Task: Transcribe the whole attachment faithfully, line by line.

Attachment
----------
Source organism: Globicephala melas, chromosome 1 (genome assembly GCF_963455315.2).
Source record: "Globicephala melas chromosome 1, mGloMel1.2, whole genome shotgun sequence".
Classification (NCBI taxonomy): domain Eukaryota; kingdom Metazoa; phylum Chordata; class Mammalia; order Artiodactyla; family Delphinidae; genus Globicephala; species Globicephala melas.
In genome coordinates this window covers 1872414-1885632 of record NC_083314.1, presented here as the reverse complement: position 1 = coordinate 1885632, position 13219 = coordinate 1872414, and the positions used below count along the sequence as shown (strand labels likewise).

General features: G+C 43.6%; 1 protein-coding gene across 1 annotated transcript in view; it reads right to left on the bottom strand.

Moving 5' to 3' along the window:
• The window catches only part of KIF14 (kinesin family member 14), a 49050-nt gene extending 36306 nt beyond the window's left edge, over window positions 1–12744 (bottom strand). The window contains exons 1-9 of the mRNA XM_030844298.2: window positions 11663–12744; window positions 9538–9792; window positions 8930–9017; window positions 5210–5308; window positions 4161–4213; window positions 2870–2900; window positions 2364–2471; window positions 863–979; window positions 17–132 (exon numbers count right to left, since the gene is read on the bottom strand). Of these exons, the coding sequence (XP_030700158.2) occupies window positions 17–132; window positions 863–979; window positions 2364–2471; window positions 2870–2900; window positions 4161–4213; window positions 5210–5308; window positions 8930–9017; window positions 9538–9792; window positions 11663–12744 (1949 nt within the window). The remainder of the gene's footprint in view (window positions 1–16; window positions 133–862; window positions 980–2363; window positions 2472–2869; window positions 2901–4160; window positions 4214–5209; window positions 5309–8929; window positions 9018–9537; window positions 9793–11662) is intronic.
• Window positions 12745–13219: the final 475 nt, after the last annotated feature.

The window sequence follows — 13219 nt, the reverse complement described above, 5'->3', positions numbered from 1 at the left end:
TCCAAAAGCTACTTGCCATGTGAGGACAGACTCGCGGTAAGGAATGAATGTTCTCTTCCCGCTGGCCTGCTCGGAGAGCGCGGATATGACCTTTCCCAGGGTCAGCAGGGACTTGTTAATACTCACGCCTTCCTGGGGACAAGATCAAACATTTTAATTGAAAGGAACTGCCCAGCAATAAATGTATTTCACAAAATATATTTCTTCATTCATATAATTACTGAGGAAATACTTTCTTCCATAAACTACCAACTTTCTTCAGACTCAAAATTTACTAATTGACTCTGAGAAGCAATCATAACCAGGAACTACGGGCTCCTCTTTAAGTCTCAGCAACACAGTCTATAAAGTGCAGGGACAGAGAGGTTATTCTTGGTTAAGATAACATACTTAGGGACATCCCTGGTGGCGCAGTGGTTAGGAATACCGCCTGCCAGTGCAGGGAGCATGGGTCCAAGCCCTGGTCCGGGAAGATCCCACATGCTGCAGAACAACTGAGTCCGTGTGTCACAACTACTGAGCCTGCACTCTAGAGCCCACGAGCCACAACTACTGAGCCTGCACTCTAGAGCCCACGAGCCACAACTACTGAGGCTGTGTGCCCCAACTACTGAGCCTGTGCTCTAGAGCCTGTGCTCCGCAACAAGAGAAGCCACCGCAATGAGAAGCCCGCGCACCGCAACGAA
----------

Source organism: Globicephala melas, chromosome 1 (genome assembly GCF_963455315.2).
Source record: "Globicephala melas chromosome 1, mGloMel1.2, whole genome shotgun sequence".
Classification (NCBI taxonomy): domain Eukaryota; kingdom Metazoa; phylum Chordata; class Mammalia; order Artiodactyla; family Delphinidae; genus Globicephala; species Globicephala melas.
In genome coordinates this window covers 1872414-1885632 of record NC_083314.1, presented here as the reverse complement: position 1 = coordinate 1885632, position 13219 = coordinate 1872414, and the positions used below count along the sequence as shown (strand labels likewise).

General features: G+C 43.6%; 1 protein-coding gene across 1 annotated transcript in view; it reads right to left on the bottom strand.

Moving 5' to 3' along the window:
• The window catches only part of KIF14 (kinesin family member 14), a 49050-nt gene extending 36306 nt beyond the window's left edge, over window positions 1–12744 (bottom strand). The window contains exons 1-9 of the mRNA XM_030844298.2: window positions 11663–12744; window positions 9538–9792; window positions 8930–9017; window positions 5210–5308; window positions 4161–4213; window positions 2870–2900; window positions 2364–2471; window positions 863–979; window positions 17–132 (exon numbers count right to left, since the gene is read on the bottom strand). Of these exons, the coding sequence (XP_030700158.2) occupies window positions 17–132; window positions 863–979; window positions 2364–2471; window positions 2870–2900; window positions 4161–4213; window positions 5210–5308; window positions 8930–9017; window positions 9538–9792; window positions 11663–12744 (1949 nt within the window). The remainder of the gene's footprint in view (window positions 1–16; window positions 133–862; window positions 980–2363; window positions 2472–2869; window positions 2901–4160; window positions 4214–5209; window positions 5309–8929; window positions 9018–9537; window positions 9793–11662) is intronic.
• Window positions 12745–13219: the final 475 nt, after the last annotated feature.

The window sequence follows — 13219 nt, the reverse complement described above, 5'->3', positions numbered from 1 at the left end:
TCCAAAAGCTACTTGCCATGTGAGGACAGACTCGCGGTAAGGAATGAATGTTCTCTTCCCGCTGGCCTGCTCGGAGAGCGCGGATATGACCTTTCCCAGGGTCAGCAGGGACTTGTTAATACTCACGCCTTCCTGGGGACAAGATCAAACATTTTAATTGAAAGGAACTGCCCAGCAATAAATGTATTTCACAAAATATATTTCTTCATTCATATAATTACTGAGGAAATACTTTCTTCCATAAACTACCAACTTTCTTCAGACTCAAAATTTACTAATTGACTCTGAGAAGCAATCATAACCAGGAACTACGGGCTCCTCTTTAAGTCTCAGCAACACAGTCTATAAAGTGCAGGGACAGAGAGGTTATTCTTGGTTAAGATAACATACTTAGGGACATCCCTGGTGGCGCAGTGGTTAGGAATACCGCCTGCCAGTGCAGGGAGCATGGGTCCAAGCCCTGGTCCGGGAAGATCCCACATGCTGCAGAACAACTGAGTCCGTGTGTCACAACTACTGAGCCTGCACTCTAGAGCCCACGAGCCACAACTACTGAGCCTGCACTCTAGAGCCCACGAGCCACAACTACTGAGGCTGTGTGCCCCAACTACTGAGCCTGTGCTCTAGAGCCTGTGCTCCGCAACAAGAGAAGCCACCGCAATGAGAAGCCCGCGCACCGCAACGAA